Parental concerns about social media vary by race and ethnicity. Hispanic parents are more likely to express a high level of concern about many of these issues compared to black and white parents. For example, 45% of Hispanic parents say they are extremely or very concerned that their teens’ use of social media may lead them to share too much online, compared to 30% of white parents and 29% of black parents. Hispanic parents are also more likely than black and white parents to be extremely or very concerned about social media leading to cyberbullying, anxiety or depression, exposure to explicit content, or low self-esteem. (There were not enough Asian American parents in the sample to analyze separately.) However, similar percentages of parents of all racial and ethnic lines say they are extremely or very concerned that social media causes distractions from homework, time wasting, and peer pressure for their children. adolescent children.
Parental concerns about the impact of social media on the mental health of their teens also differ based on the child’s gender. Parents of teen girls are more likely than parents of teen boys to say they are extremely or very concerned that social media use could lead to anxiety and depression in their teens (32% vs. 24% ) and low self-esteem (30%). % vs 23%).
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The survey also shows that some parents intervene in their teens’ social media use in certain ways. One approach is to monitor what teens do on social media, either manually or through the variety of apps that exist for this purpose. Another is to institute screen time limits, a method also recommended by health and parenting websites.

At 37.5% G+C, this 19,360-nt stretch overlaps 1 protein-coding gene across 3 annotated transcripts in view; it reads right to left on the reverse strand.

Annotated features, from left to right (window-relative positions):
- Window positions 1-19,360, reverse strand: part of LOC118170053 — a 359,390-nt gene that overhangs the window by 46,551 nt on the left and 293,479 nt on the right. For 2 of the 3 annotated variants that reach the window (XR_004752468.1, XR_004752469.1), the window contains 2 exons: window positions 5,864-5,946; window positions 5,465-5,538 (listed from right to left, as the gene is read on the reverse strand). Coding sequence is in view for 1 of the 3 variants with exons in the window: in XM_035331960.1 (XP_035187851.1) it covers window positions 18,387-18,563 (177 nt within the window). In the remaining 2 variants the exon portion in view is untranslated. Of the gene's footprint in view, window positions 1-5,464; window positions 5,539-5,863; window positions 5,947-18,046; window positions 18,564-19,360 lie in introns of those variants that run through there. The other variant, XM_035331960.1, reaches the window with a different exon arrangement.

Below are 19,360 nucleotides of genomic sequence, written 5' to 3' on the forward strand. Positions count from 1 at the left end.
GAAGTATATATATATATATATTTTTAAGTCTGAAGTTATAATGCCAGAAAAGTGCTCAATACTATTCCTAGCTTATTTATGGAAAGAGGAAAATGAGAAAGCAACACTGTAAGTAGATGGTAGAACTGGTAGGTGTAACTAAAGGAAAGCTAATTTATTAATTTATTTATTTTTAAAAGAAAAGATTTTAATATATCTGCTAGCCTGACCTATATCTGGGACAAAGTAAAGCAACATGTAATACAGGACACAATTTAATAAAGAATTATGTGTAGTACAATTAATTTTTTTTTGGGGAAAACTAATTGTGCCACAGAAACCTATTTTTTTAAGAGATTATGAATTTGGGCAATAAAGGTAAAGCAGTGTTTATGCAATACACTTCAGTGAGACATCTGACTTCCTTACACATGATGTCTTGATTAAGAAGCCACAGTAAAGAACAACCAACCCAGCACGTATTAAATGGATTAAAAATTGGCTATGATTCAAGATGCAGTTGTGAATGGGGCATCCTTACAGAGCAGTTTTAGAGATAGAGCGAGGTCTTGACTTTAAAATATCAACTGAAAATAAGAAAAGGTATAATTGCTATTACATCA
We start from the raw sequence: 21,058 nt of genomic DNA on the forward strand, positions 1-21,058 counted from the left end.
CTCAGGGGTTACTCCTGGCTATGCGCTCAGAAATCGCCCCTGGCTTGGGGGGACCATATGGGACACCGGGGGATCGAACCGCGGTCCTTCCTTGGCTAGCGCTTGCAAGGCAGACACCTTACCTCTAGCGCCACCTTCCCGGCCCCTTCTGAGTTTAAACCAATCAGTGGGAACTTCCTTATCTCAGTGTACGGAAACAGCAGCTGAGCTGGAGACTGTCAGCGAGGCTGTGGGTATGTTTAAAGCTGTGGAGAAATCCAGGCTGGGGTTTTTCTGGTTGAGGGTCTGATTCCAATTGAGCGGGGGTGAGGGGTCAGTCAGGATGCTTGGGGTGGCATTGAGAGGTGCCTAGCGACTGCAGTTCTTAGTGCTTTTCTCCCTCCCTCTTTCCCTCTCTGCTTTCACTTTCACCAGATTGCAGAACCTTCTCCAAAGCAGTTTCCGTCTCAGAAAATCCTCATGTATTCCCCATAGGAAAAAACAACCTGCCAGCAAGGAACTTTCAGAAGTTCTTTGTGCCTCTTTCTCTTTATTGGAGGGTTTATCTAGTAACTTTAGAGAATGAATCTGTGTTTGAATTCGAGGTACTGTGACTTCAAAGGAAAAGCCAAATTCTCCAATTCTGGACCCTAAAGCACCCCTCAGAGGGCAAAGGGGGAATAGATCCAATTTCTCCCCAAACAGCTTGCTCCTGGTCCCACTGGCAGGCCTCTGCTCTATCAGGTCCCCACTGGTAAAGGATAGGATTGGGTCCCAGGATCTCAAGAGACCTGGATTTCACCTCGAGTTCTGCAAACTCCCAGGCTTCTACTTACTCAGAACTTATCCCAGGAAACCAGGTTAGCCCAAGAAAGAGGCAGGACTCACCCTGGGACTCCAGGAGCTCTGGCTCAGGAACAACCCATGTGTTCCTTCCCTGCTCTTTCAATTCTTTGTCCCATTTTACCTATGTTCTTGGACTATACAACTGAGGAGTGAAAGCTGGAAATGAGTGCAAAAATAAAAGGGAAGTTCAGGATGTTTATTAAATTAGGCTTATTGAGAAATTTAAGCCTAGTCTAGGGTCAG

Most parents (57%) say they at least sometimes check on what their teen is doing on social media, while 49% say they often or sometimes limit the hours of the day or time their teen teenager son can use social networks.
African-American parents of teens are more likely than Hispanic or white parents to review their teens’ social media activity. About seven in 10 black parents (69%) say they do this at least some of the time, compared to 59% of Hispanic parents and 54% of white parents. Black and Hispanic parents are also more likely than white parents to say they set time limits on social media at least sometimes.
There are also differences in parental social media monitoring based on the gender or age of your teen. Parents of teen girls are more likely than parents of teen boys to say that they often or sometimes monitor their children’s social media and limit teens’ time on social media. And parents of 13- to 14-year-olds are more likely than those with 15- to 17-year-olds to report that they limit when and how long their child can be on social networking sites.
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More generally, parents of teens generally agree that the world is very different from the one they grew up in, according to a recent survey.
When thinking about today’s teens compared to when they were teens themselves, 77% of parents say teens today have to deal with a completely different set of issues than they did in the past. Far fewer (23%) say that, despite some differences, the problems teens have to deal with today are not that different from when they were teenagers themselves.
There are no differences of opinion on this question across most demographic groups. But it’s important to note that the survey was conducted in the spring of 2022, when many families had or were recently dealing with disruptions caused by the coronavirus pandemic.
About the Pew Research Center The Pew Research Center is a nonpartisan data center that informs the public about the issues, attitudes, and trends that shape the world. It conducts public opinion surveys, demographic research, media content analysis, and other empirical social science research. Pew Research Center does not take political positions. It is a subsidiary of The Pew Charitable Trusts.